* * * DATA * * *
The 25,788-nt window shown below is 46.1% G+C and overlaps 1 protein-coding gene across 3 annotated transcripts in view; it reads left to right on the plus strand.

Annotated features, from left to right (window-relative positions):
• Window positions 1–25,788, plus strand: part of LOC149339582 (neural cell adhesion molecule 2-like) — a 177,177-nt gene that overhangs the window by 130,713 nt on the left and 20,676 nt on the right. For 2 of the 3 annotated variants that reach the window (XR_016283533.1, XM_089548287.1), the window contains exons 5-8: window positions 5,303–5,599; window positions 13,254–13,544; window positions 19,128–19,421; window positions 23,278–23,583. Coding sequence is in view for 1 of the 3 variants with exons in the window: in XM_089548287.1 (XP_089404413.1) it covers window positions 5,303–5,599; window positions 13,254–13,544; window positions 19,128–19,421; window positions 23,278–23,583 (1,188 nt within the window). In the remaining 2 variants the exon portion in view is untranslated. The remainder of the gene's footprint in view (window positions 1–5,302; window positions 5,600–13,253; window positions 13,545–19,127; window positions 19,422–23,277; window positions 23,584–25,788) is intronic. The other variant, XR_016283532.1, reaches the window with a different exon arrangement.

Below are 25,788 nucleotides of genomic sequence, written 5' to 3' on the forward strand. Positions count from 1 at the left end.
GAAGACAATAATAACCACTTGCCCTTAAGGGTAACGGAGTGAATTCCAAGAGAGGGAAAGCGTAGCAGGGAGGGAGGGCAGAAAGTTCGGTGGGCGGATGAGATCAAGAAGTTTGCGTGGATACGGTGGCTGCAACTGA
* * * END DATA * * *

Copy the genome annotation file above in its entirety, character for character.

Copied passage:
The 25,788-nt window shown below is 46.1% G+C and overlaps 1 protein-coding gene across 3 annotated transcripts in view; it reads left to right on the plus strand.

Annotated features, from left to right (window-relative positions):
• Window positions 1–25,788, plus strand: part of LOC149339582 (neural cell adhesion molecule 2-like) — a 177,177-nt gene that overhangs the window by 130,713 nt on the left and 20,676 nt on the right. For 2 of the 3 annotated variants that reach the window (XR_016283533.1, XM_089548287.1), the window contains exons 5-8: window positions 5,303–5,599; window positions 13,254–13,544; window positions 19,128–19,421; window positions 23,278–23,583. Coding sequence is in view for 1 of the 3 variants with exons in the window: in XM_089548287.1 (XP_089404413.1) it covers window positions 5,303–5,599; window positions 13,254–13,544; window positions 19,128–19,421; window positions 23,278–23,583 (1,188 nt within the window). In the remaining 2 variants the exon portion in view is untranslated. The remainder of the gene's footprint in view (window positions 1–5,302; window positions 5,600–13,253; window positions 13,545–19,127; window positions 19,422–23,277; window positions 23,584–25,788) is intronic. The other variant, XR_016283532.1, reaches the window with a different exon arrangement.

Below are 25,788 nucleotides of genomic sequence, written 5' to 3' on the forward strand. Positions count from 1 at the left end.
GAAGACAATAATAACCACTTGCCCTTAAGGGTAACGGAGTGAATTCCAAGAGAGGGAAAGCGTAGCAGGGAGGGAGGGCAGAAAGTTCGGTGGGCGGATGAGATCAAGAAGTTTGCGTGGATACGGTGGCTGCAACTGA